The Walt Disney Company has completed a US$52.4 billion purchase of 21st Century Fox's entertainment properties, a likely landscape-altering deal which includes a range of the company's sports assets.
The long-rumoured acquisition includes Fox’s family of 22 US-based regional sports networks (RSNs), among which are the YES Network in New York, Prime Ticket and Fox Sports West in Los Angeles, and other networks that carry live local coverage of 44 professional teams across Major League Baseball (MLB), the National Basketball Association (NBA) and the National Hockey League (NHL).
It is anticipated that those RSNs will be rebranded by ESPN, Disney's flagship cable sports network. Disney will also take ownership of Star TV in India, the pay-TV operator whose Star Sports arm has deals with the likes of the Indian Premier League (IPL) and the All India Football Federation (AIFF), and Fox’s 30 per cent share in Hulu, the multi-channel digital platform in which Disney already holds its own 30 per cent stake.
The deal does not, however, include Fox's cable sports networks: Fox Sports 1, Fox Sports 2, the Big Ten Network or Fox Deportes. Those entities will instead become part of a new slimmed-down Fox, along with Fox News, Fox Business and other Fox TV stations.
Under the terms of the deal, which is expected to take a year to finalise and remains subject to approval by regulatory authorities, Disney will assume around US$13.7 billion in debt from Rupert Murdoch's 21st Century Fox. Fox shareholders will also own 25 per cent of an enlarged Disney empire once the deal completes.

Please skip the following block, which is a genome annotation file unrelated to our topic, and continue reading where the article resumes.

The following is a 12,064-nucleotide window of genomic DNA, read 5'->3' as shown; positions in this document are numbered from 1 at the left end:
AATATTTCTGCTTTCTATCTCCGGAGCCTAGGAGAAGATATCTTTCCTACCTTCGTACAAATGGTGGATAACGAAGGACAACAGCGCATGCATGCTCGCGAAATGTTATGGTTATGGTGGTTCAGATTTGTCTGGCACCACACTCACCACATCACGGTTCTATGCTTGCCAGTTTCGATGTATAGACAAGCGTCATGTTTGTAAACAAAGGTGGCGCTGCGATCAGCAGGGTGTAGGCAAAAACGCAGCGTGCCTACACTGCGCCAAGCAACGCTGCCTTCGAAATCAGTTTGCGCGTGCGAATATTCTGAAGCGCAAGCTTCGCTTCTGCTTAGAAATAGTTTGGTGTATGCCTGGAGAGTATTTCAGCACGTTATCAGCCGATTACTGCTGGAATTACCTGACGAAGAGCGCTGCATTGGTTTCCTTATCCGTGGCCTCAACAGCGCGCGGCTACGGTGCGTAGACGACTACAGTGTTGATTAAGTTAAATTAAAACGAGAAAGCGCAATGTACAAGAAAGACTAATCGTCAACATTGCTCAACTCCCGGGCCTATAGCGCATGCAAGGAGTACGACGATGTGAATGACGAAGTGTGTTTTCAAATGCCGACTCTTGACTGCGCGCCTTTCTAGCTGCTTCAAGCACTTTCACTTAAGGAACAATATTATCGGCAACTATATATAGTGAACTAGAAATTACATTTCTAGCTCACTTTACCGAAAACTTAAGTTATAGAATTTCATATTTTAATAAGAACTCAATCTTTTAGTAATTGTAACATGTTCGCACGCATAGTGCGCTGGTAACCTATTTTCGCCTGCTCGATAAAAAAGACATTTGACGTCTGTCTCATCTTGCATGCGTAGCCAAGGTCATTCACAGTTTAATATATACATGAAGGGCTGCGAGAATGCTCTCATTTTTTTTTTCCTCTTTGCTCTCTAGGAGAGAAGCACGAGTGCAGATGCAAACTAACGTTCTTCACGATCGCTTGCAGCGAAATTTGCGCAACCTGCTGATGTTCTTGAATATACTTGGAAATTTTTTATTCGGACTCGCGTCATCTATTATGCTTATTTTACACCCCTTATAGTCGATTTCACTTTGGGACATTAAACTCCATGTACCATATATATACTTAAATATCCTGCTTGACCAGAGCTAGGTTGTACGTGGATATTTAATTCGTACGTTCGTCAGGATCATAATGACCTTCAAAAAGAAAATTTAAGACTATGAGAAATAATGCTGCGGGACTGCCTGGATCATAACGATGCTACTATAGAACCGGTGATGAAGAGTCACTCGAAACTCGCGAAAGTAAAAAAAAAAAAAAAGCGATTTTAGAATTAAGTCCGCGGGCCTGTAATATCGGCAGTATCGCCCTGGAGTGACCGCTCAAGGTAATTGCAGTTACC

As part of the deal, Disney chairman and chief executive Bob Iger has also extended his contract with the company for another two years, through to the end of 2021, in order to oversee the integration of the assets.
The deal comes as Disney prepares for a major push into over-the-top (OTT) content delivery. In August, the company accelerated its investment in BAMTech, MLB's streaming unit whose technology will power the forthcoming ESPN+ streaming service, as well as a Disney-branded entertainment offering set to launch in 2019.
“We’re honoured and grateful that Rupert Murdoch has entrusted us with the future of businesses he spent a lifetime building, and we’re excited about this extraordinary opportunity to significantly increase our portfolio of well-loved franchises and branded content to greatly enhance our growing direct-to-consumer offerings," said Iger.
“The deal will also substantially expand our international reach, allowing us to offer world-class storytelling and innovative distribution platforms to more consumers in key markets around the world.”
Provided the deal goes through, Murdoch, 86, will acquire a 4.25 per cent stake in Disney, which will gain control of Fox's Hollywood film studio and the company's 39 per cent stake in pan-European broadcaster Sky. Disney will also assume full ownership of Sky if Fox is successful in its ongoing UK£18.5 billion (US$25 billion) takeover bid for the remaining shares, which is anticipated to be completed by June of next year.
“We are extremely proud of all that we have built at 21st Century Fox, and I firmly believe that this combination with Disney will unlock even more value for shareholders as the new Disney continues to set the pace in what is an exciting and dynamic industry,” said Murdoch, the executive chairman of 21st Century Fox.
“Furthermore, I’m convinced that this combination, under Bob Iger’s leadership, will be one of the greatest companies in the world. I’m grateful and encouraged that Bob has agreed to stay on, and is committed to succeeding with a combined team that is second to none.”